Thus I Refute Thee, Carson Cistulli

(T)he experience we know as “going to the baseball game” is impossible without other people. In fact, it’s an experience whose joy is largely dependent on the presence of those same other people. When the game is tied in the bottom of the ninth, it’s the expectant gasps and sighs from the crowd that heightens the pleasure of the event. When the home team hits a walk-off home run, it’s the crowd’s hysterical cheering that reminds each of us that we’ve witnessed something great and unique.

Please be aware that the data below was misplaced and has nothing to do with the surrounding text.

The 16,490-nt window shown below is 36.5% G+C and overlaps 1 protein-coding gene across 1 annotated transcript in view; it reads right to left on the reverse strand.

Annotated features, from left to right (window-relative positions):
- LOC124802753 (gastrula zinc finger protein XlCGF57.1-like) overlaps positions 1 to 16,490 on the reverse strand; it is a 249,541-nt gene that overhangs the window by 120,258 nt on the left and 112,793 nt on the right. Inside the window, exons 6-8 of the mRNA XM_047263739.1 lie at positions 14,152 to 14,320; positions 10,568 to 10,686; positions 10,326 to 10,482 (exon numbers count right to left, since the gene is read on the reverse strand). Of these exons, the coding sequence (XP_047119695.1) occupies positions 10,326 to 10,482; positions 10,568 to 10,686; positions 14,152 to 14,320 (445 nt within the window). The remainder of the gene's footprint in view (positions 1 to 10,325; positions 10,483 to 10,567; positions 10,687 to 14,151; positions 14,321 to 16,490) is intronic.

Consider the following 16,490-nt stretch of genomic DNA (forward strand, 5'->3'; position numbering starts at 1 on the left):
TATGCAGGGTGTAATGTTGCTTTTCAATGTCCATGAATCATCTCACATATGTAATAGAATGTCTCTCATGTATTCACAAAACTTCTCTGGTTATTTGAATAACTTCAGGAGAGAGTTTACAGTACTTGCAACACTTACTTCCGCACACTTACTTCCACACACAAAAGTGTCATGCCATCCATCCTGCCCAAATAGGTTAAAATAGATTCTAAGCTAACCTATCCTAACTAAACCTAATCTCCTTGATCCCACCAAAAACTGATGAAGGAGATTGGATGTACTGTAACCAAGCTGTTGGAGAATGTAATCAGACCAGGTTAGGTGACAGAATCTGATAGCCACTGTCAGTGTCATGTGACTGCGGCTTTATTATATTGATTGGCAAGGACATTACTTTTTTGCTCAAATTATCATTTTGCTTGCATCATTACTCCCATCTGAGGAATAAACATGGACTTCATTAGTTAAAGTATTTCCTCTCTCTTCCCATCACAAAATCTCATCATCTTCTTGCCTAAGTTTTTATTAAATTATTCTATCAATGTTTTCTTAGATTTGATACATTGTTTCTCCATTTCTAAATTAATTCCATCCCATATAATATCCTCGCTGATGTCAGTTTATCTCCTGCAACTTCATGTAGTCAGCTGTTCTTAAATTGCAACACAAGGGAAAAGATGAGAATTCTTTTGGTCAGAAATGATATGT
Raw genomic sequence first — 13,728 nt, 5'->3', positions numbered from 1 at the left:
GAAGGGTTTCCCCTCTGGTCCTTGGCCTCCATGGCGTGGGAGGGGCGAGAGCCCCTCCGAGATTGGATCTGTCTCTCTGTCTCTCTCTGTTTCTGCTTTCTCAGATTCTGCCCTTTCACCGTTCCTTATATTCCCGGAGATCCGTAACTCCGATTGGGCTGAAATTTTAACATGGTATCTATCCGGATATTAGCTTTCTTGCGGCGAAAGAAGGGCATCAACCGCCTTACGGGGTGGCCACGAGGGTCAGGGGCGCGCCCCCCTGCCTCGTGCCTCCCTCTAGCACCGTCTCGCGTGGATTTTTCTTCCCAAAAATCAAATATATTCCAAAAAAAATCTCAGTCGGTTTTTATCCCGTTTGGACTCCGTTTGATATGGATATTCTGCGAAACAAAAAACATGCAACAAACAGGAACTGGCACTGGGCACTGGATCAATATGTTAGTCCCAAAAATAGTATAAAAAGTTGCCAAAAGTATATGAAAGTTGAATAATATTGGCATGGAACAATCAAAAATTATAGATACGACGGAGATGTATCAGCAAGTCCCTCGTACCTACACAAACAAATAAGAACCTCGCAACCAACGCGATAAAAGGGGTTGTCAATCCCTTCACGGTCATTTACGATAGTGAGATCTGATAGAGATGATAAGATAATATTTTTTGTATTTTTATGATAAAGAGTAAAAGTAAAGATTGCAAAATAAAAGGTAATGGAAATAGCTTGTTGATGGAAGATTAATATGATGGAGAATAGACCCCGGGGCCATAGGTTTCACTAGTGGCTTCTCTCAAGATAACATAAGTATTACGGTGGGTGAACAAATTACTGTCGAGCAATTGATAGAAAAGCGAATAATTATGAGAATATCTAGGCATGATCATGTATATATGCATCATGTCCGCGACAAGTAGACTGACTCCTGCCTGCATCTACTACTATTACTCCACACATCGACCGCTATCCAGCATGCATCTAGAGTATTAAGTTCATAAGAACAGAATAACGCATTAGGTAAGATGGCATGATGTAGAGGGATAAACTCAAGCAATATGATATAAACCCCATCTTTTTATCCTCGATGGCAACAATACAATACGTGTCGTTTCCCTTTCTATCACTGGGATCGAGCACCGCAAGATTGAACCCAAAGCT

I respectfully disagree. Some of my favorite baseball experiences have involved going to a D-III college game or a Twilight League game with no one their except friends and families of the players. There’s something pure about it; no distractions like loud music or dizzy bat races. You can actually hear the players, coaches, and umps, and pretty much wander around to various vantage points to watch the game. And best of all, it’s free and probably not much of a drive from home. This reminds me that I really should write about Dave Bidwell. As far as I can tell, he’s still pitching. Makes Jamie Moyer look like a newbie.


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